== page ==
ITV academy masterclass peston, good morning britain, Lorraine, TV production

Lessons in TV production: A masterclass with ITV Academy

Posted on January 29, 2024

We were delighted to join ITV Academy at ITV’s White City space to hear from a panel working across the world of TV production, from editorial to production management, working in both scripted and unscripted, as well as two seasoned Creative Access ITV alumni sharing their insights.  

Our panel: 

  • Amrit Kaur Bassi, social purpose manager at ITV (chair) – Creative Access alumni 
  • Modupe Aluko, post-production manager at Potato 
  • Verina Burt, head of news features at Good Morning Britain 
  • Kishan Koria, editor of Peston at Multistory Media – Creative Access alumni 
  • Sophia MacKay, production manager, Scripted at ITV Studios 

Here’s what we learnt… 

“No two days are the same” 

With live TV, things can change whilst on air. This is something Verina knows all too well: with 25 years experience and having worked her way up doing all sorts of production roles, she now runs the team who organise the daily debates, producing the participants, as well as big campaigns and national surveys at Good Morning Britain. Verina said everything is reactive to what’s in the papers that day – you must think on your feet and adapt to what’s happening in the world around you.  

This is something Kishan, who started off as an intern on Peston seven years ago via Creative Access and has been there ever since, agrees with. As editor he works out who’s on the programme and how the show runs, as well as being in the ear of the presenter.  

He explained that things change a lot, despite Peston being one-hour long ep a week and said that the biggest change he experienced whilst on air changing the format of the show was when the Capitol was stormed in 2022. He told the audience that keeping the format fresh is key: “If you want to make good current affairs TV you need to move with what’s happening, so it feels live.”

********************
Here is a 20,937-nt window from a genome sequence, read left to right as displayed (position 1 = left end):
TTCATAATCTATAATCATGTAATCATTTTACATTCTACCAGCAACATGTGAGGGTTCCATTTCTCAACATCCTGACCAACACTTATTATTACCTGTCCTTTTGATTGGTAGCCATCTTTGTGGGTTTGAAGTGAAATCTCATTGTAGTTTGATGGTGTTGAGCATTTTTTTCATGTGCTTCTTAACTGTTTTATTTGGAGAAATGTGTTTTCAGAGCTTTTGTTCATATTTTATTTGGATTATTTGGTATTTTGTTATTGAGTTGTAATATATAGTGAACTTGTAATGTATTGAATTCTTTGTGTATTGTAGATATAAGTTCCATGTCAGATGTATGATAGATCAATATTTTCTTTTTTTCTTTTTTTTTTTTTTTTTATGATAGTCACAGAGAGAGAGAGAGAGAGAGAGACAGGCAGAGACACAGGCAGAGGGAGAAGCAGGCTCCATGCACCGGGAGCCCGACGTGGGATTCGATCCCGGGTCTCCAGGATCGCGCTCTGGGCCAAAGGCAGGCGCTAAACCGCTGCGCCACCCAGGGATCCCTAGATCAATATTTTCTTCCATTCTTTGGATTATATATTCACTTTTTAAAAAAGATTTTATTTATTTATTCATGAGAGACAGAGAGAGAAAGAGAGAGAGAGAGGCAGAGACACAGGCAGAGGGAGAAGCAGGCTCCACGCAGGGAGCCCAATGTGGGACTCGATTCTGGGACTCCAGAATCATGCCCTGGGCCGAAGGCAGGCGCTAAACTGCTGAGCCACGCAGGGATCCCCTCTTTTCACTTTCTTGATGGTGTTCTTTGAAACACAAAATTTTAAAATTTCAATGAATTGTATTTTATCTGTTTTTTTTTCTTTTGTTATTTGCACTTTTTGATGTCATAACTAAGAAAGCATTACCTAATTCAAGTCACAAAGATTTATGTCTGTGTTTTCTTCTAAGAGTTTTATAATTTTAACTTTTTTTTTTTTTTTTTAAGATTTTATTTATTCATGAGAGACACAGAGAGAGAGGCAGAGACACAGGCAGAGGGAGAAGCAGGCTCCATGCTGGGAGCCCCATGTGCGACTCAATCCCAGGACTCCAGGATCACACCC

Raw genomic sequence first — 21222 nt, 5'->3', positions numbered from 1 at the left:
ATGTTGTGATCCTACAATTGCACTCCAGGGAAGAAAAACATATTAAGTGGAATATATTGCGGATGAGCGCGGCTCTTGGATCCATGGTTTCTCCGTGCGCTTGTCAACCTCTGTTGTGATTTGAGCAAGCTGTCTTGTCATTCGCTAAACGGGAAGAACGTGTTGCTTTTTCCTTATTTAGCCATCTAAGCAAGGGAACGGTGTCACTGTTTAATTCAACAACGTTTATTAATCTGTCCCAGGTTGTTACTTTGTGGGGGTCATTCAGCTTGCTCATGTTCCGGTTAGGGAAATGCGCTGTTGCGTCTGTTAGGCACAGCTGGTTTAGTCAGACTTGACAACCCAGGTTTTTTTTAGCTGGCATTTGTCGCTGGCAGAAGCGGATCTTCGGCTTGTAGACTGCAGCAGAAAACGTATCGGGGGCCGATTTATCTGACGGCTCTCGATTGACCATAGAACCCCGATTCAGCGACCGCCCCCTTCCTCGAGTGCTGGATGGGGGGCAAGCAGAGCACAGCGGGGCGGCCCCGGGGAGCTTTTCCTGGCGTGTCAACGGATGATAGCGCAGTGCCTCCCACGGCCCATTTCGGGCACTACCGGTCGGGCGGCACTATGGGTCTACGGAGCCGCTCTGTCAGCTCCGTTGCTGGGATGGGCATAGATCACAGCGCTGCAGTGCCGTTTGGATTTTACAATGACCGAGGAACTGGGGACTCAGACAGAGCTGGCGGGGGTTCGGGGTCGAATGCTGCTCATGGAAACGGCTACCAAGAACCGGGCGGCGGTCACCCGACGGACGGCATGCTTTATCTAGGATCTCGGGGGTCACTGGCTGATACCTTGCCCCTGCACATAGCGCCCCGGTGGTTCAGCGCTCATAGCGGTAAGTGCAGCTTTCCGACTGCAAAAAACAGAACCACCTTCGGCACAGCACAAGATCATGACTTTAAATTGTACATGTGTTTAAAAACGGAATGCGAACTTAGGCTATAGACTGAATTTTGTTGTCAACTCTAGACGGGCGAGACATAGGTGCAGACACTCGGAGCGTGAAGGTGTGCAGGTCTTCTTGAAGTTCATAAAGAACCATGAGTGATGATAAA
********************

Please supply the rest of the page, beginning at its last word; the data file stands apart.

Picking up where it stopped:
Fellow Creative Access alumni Amrit also started off as a trainee at ITV in the social purpose team and is now a manager in the department. She works internally and externally supporting ITV’s missions around mental well-being, diversity, equity and sustainability, and helping the next generation of TV talent. She said: “I find it so difficult to describe my job because it’s so varied”.  

Meanwhile, Sophia explained that because her role is an overview, she is involved at every stage: doing everything right from the beginning such analysing the viability of a production (whether it can even be made), to pre-production, script breakdown, helping the team crew up and liaising with all the in-house teams. She then supports the team on the ground during the shoot and supports a smooth transition into postproduction, and even organises press screenings. 

The main differences between scripted and unscripted  

Sophia, having worked across both areas, says essentially the script means that there’s actors, bigger budgets and longer schedules as well as planned sequences (versus impromptu scenes that happen in unscripted).  

Although there are also ‘loose’ scripts in unscripted TV… Modupe, who works mostly on The Chase, told us that the researchers dig into the contestants’ interests and backgrounds and relay this to Bradley Walsh so he can build a rapport. So, in unscripted, the script tends to act as a way to lay down the basics for natural conversations to unfold.